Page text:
Returning to Uni: A Refresher Guide
After a month-long Christmas break, it can be difficult to adapt back into a solid routine of going to campus and attending contact hours once again. I’ve found that even the first day back has already been pretty exhausting, despite the fact that I’ve been doing the exact same thing at home in terms of writing essays and researching. When I reflected (10 minutes ago) on why this was, I realised it’s probably because 1. University computers don’t allow me to watch multiple consecutive episodes of Friends during my breaks, and 2. I’m in a completely different environment to what I’m used to being in for a month. I’ve realised over the past couple of years at Warwick that it will always be a little disorientating to go straight back into things after the holidays have ended, especially if your mind is refusing to want to stop chilling at home in pyjamas for a week straight. So, if you’re wondering why you’re finding it hard to get back into the swing of things too, read these tips I’ve devised on how to re-motivate yourself for the term ahead.
Productivity begins with the mind, so prepare your mind for the week and term ahead. I’m a big advocate of taking each day as it comes, and it’s perfectly understandable that not everyone wants to think about the next two terms, because this can seem a little daunting. However, I’ve found it really helpful to set myself personal deadline dates, so that I won’t wake up to 8x 2,500 word essays suddenly due in three days. Recreating a deadline with a clear date in mind will set you on track for your weeks ahead, and make sure you achieve everything you need to eventually complete. If you’re a humanities student, why not use your spare time now to complete longer essays that are due later on in the year? It sounds a bit mad to finish an essay 5 months in advance, but this will relieve a lot of stress when the actual deadline arrives, especially if you also will have exams to focus on in the future. Staying prepared and ahead of time is key, given how easy it is to feel intimidated by your workload.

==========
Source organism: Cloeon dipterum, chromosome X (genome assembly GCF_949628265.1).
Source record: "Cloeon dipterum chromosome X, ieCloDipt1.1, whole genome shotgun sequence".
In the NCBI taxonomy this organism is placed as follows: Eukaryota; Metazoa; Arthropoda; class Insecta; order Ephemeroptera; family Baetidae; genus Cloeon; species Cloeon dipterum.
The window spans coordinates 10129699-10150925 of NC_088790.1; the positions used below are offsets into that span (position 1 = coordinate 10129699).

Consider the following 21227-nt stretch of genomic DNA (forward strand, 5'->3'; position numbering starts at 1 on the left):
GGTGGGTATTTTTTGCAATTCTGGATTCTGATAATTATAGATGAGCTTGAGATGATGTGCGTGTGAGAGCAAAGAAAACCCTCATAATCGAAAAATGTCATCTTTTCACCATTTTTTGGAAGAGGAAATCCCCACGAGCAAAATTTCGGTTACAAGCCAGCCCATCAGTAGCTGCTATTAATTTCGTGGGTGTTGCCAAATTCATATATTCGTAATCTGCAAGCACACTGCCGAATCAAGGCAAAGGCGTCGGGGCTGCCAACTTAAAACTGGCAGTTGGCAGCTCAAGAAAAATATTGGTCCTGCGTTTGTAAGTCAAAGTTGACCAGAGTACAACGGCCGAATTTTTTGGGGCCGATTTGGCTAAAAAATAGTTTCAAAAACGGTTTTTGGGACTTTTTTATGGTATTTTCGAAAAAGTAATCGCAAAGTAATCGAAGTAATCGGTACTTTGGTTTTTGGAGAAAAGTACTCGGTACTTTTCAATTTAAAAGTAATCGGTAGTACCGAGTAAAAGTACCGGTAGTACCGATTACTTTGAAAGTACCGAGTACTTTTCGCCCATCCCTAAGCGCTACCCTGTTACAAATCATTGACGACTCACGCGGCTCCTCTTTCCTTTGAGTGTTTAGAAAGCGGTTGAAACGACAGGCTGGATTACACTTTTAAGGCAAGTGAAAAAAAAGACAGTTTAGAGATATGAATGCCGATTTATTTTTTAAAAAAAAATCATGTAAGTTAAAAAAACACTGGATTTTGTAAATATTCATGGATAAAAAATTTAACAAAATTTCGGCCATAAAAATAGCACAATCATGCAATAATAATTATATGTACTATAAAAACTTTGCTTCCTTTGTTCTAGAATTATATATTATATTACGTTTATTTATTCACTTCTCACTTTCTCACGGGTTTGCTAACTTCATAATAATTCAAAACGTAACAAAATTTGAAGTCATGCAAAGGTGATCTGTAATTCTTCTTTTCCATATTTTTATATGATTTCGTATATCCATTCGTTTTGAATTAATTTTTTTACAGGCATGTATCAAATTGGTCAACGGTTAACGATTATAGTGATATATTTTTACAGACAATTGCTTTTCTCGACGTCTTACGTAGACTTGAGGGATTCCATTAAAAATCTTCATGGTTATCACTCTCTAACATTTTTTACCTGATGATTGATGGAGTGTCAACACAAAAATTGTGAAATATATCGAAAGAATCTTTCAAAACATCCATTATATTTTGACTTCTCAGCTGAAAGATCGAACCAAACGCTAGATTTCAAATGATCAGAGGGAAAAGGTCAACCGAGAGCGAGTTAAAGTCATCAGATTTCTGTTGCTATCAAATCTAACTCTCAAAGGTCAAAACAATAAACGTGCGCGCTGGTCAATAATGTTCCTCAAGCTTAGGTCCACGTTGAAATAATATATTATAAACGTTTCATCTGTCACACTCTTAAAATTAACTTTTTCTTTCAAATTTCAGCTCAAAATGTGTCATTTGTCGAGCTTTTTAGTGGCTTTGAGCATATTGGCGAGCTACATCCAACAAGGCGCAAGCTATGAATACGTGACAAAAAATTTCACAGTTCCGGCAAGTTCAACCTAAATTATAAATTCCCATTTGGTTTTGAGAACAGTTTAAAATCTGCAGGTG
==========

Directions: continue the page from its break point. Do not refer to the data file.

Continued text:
Another helpful tip is to develop habits. The theory of ego depletion says that we exhaust our willpower by completing tasks throughout the day, each of which take up a portion of our energy. This means that resisting the willpower to do something such as studying at 10-12 every morning will use up a portion of your energy, resulting in eventual tiredness. A good method to reduce this exhaust in willpower is to develop realistic habits which you can actually stick to every day, so that you are not using even more energy than your day-to-day activities require of you. I know how difficult it is to stick to unrealistic plans, and it doesn’t feel great when those plans go unachieved (Ahem, New Years Resolutions), so setting realistic goals is important when making any type of goal/plan. Also, simple things such as laying out an outfit to wear the night before, or cooking meals in bulk, will help you when it comes to putting aside the energy you need for the next day ahead. This trick is very useful with managing time, and it makes it easier to keep up with the crazy workload/everything-else balance.
I hope this information has been useful to you and that implementing these tips will help to make your life easier and bring you less stress as the weeks go by. Good luck!